Of course you can hear the modern day Theocrats crying out that Thomas Jefferson was not a Framer of the Constitution, that he was in Paris during the summer of 1787 when the new Constitution was being drafted, but that argument falls flat on at least two counts. First, Thomas Jefferson and James Madison were in constant correspondence on this and many other issues. Second, Jefferson and Madison were like minded on the issue. Both firmly believed in the disestablishment of state churches. Indeed, Jefferson believed that disestablishment, the separation of church and state, was the means by which one protected freedom of religion. At the same time one can almost hear Theocrats of every stripe crying out that that the Statute uses the words Almighty God and Holy Author. Indeed it does. But our indefatigable Theocrats use the same argument about the Declaration of Independence. And in both cases their arguments are irrelevant. You must have to remember that Thomas Jefferson was not a Christian in the sense that many modern day Americans would understand the term. Thomas Jefferson was a deist, and as such he did not believe that Christ was divine. Rather, he believed that God had created and wound up the universe as if it were a great, watch or clock, and then sat back to watch the universe play out according to nature's rules and forces. As for Jesus:

"But he produced his little book...the Life and Morals of Jesus, printed for his own use and for a few family members and friends. He continued to to to pin down his religious beliefs. He became convinced that early Christianity most closely resembled;ed Unitarians of the early 19th Century and fund that his concept of God most closely resembled theirs. After stripping away the accretions of time since the first century, he found a simple and moral Jesus." [6]

Translated into modern English. he stripped out the virgin birth, the miracles, the resurrection and ascension, to reflect his belief in a fully human Jesus.

As for Jefferson's Virginia Statute of Religious Freedom, it went on to become the model for the First Amendment Religion Claus in Federal Constitution

The Enigma of John Adams: Unitarian and Establishmentarian Not What Our Theocrats Would Find Acceptable

"Adams was raised a Congregationalist, but ultimately rejected many fundamental doctrines of conventional Christianity, such as the Trinity and the divinity of Jesus, becoming a Unitarian. In his youth, Adams' father urged him to become a minister, but Adams refused, considering the practice of law to be a more noble calling. Although he once referred to himself as a "church going animal," Adams' view of religion overall was rather ambivalent: He recognized the abuses, large and small, that religious belief lends itself to, but he also believed that religion could be a force for good in individual lives and in society at large. His extensive reading (especially in the classics), led him to believe that this view applied not only to Christianity, but to all religions. "Adams was aware of (and wary of) the risks, such as persecution of minorities and the temptation to wage holy wars, that an established religion poses. Nonetheless, he believed that religion, by uniting and morally guiding the people, had a role in public life. " [7]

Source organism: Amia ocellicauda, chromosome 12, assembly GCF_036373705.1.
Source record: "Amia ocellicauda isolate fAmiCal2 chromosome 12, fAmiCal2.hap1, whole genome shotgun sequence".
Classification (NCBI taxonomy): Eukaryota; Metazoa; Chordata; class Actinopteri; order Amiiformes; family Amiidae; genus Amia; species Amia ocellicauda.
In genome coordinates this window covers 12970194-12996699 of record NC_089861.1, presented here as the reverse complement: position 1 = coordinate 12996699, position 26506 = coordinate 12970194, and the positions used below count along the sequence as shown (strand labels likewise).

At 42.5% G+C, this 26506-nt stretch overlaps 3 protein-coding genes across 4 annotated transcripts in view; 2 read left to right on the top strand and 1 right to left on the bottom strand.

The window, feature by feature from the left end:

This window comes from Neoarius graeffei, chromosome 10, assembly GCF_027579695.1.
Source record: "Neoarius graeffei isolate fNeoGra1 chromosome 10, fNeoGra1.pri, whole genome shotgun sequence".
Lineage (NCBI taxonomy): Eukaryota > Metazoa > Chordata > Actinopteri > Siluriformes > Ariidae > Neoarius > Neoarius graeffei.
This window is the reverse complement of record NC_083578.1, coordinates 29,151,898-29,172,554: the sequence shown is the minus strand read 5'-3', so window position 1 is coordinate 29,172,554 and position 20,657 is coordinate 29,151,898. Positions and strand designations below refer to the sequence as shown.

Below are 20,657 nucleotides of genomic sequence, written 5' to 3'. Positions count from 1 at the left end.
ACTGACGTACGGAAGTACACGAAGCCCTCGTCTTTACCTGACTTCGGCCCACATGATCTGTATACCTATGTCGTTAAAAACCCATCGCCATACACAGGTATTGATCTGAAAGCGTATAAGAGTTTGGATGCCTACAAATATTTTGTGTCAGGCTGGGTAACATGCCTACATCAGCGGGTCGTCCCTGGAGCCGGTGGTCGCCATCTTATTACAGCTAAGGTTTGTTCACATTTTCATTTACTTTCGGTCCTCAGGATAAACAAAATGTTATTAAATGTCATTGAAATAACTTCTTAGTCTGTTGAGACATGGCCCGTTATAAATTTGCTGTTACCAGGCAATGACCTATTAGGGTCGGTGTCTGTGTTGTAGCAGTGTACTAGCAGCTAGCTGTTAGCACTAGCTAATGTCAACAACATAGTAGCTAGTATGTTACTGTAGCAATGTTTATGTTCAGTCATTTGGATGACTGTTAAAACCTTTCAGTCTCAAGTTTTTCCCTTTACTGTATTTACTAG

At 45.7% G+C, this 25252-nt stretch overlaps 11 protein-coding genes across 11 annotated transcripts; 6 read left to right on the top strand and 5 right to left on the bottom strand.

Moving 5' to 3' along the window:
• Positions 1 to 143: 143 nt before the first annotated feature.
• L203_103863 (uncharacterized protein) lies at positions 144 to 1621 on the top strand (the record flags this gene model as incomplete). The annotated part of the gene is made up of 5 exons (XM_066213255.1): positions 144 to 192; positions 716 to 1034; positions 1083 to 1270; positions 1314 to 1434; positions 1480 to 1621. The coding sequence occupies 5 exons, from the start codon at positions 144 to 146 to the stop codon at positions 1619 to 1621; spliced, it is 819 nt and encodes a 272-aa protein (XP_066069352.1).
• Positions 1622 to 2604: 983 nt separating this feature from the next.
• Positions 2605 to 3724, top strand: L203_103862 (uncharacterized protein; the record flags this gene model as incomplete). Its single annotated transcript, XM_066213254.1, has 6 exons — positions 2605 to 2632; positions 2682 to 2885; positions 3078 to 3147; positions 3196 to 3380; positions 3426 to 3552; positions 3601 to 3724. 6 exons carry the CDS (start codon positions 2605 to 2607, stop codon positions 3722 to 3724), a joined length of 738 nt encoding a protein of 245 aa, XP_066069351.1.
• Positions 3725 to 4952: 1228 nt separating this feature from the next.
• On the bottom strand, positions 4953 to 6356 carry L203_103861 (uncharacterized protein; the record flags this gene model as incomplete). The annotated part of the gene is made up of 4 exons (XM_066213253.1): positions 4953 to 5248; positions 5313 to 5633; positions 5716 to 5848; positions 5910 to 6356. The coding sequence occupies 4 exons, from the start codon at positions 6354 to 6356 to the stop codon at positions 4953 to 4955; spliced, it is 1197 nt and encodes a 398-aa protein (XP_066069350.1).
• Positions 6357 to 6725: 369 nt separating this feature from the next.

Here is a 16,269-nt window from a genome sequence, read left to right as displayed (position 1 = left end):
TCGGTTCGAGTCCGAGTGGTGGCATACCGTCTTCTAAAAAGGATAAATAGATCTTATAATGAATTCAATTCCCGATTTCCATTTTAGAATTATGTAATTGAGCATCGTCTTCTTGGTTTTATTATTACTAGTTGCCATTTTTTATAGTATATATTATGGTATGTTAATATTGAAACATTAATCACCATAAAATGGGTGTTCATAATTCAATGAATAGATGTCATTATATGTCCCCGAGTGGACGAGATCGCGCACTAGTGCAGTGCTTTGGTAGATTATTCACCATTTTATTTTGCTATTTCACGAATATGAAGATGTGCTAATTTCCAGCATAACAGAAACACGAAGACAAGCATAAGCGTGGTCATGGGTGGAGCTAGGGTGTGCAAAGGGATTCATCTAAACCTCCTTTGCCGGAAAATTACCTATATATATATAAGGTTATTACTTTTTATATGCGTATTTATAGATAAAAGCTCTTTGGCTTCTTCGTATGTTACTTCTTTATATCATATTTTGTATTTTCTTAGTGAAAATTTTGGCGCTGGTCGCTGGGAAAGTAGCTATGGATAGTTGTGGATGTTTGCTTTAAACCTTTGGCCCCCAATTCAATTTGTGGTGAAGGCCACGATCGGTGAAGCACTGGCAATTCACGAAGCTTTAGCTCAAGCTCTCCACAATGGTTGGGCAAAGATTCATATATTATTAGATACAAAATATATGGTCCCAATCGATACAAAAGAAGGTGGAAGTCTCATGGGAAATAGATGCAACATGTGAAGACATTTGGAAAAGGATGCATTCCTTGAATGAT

And yet there were moments when Adams openly condemned the Christian Religion for its intolerance. At the age of eighty Adams, as a delegate in a state convention designed to revise the Constitution of Massachusetts, found at the center of a debase over an amendment which would have guaranteed complete and religious freedom for the Commonwealth of Massachusetts. According to Adams, who believed that all were equal in the eyes of God, it was only logical to give the people the right to worship God as they saw fit. This included people of the Jewish faith. In a letter to Mordecai Noah, a New York editor, Adams wrote:

"I have had occasion to be acquainted with several gentlemen of your nation and to transact business with some of them, whom I found to be men of good liberal minds, as much as honor, probity, generosity, and good breeding as any I have known in any sear of religion or philosophy. "I wish your nation to be admitted to all privileges of citizens in every country in the world. This country has done much, I wish it may do more, and annual every narrow idea in religion, government, and commerce." [8]